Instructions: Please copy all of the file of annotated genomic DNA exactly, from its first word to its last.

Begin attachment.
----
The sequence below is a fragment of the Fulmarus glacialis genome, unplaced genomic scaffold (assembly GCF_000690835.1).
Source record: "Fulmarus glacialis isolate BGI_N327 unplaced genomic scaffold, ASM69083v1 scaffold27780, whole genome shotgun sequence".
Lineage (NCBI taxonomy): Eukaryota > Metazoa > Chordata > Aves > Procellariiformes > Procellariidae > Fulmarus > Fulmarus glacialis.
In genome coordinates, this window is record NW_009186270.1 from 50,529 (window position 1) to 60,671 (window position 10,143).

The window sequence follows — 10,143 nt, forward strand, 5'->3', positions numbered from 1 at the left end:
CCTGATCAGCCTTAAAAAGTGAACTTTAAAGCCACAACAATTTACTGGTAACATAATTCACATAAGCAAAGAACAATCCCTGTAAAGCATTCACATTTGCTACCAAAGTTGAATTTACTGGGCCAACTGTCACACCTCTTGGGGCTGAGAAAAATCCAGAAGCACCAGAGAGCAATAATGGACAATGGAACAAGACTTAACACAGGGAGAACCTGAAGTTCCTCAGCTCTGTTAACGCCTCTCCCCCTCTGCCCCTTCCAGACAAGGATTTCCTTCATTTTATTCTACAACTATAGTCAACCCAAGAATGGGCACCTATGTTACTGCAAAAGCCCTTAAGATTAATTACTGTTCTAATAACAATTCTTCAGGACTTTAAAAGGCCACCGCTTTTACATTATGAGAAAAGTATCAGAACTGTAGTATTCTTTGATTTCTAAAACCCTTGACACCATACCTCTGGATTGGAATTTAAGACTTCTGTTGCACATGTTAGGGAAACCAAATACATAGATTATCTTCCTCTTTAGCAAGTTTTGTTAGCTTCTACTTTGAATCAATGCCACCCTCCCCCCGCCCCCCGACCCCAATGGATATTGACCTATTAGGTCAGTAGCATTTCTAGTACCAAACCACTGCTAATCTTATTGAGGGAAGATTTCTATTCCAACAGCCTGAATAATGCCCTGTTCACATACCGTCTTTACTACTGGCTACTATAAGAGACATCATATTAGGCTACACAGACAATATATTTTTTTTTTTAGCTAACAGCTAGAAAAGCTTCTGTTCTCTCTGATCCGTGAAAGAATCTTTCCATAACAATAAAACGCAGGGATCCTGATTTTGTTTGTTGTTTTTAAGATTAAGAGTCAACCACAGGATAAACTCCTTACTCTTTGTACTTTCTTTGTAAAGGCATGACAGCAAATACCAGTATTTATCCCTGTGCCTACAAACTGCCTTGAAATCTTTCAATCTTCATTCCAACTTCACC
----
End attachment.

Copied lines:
The sequence below is a fragment of the Fulmarus glacialis genome, unplaced genomic scaffold (assembly GCF_000690835.1).
Source record: "Fulmarus glacialis isolate BGI_N327 unplaced genomic scaffold, ASM69083v1 scaffold27780, whole genome shotgun sequence".
Lineage (NCBI taxonomy): Eukaryota > Metazoa > Chordata > Aves > Procellariiformes > Procellariidae > Fulmarus > Fulmarus glacialis.
In genome coordinates, this window is record NW_009186270.1 from 50,529 (window position 1) to 60,671 (window position 10,143).

The window sequence follows — 10,143 nt, forward strand, 5'->3', positions numbered from 1 at the left end:
CCTGATCAGCCTTAAAAAGTGAACTTTAAAGCCACAACAATTTACTGGTAACATAATTCACATAAGCAAAGAACAATCCCTGTAAAGCATTCACATTTGCTACCAAAGTTGAATTTACTGGGCCAACTGTCACACCTCTTGGGGCTGAGAAAAATCCAGAAGCACCAGAGAGCAATAATGGACAATGGAACAAGACTTAACACAGGGAGAACCTGAAGTTCCTCAGCTCTGTTAACGCCTCTCCCCCTCTGCCCCTTCCAGACAAGGATTTCCTTCATTTTATTCTACAACTATAGTCAACCCAAGAATGGGCACCTATGTTACTGCAAAAGCCCTTAAGATTAATTACTGTTCTAATAACAATTCTTCAGGACTTTAAAAGGCCACCGCTTTTACATTATGAGAAAAGTATCAGAACTGTAGTATTCTTTGATTTCTAAAACCCTTGACACCATACCTCTGGATTGGAATTTAAGACTTCTGTTGCACATGTTAGGGAAACCAAATACATAGATTATCTTCCTCTTTAGCAAGTTTTGTTAGCTTCTACTTTGAATCAATGCCACCCTCCCCCCGCCCCCCGACCCCAATGGATATTGACCTATTAGGTCAGTAGCATTTCTAGTACCAAACCACTGCTAATCTTATTGAGGGAAGATTTCTATTCCAACAGCCTGAATAATGCCCTGTTCACATACCGTCTTTACTACTGGCTACTATAAGAGACATCATATTAGGCTACACAGACAATATATTTTTTTTTTTAGCTAACAGCTAGAAAAGCTTCTGTTCTCTCTGATCCGTGAAAGAATCTTTCCATAACAATAAAACGCAGGGATCCTGATTTTGTTTGTTGTTTTTAAGATTAAGAGTCAACCACAGGATAAACTCCTTACTCTTTGTACTTTCTTTGTAAAGGCATGACAGCAAATACCAGTATTTATCCCTGTGCCTACAAACTGCCTTGAAATCTTTCAATCTTCATTCCAACTTCACC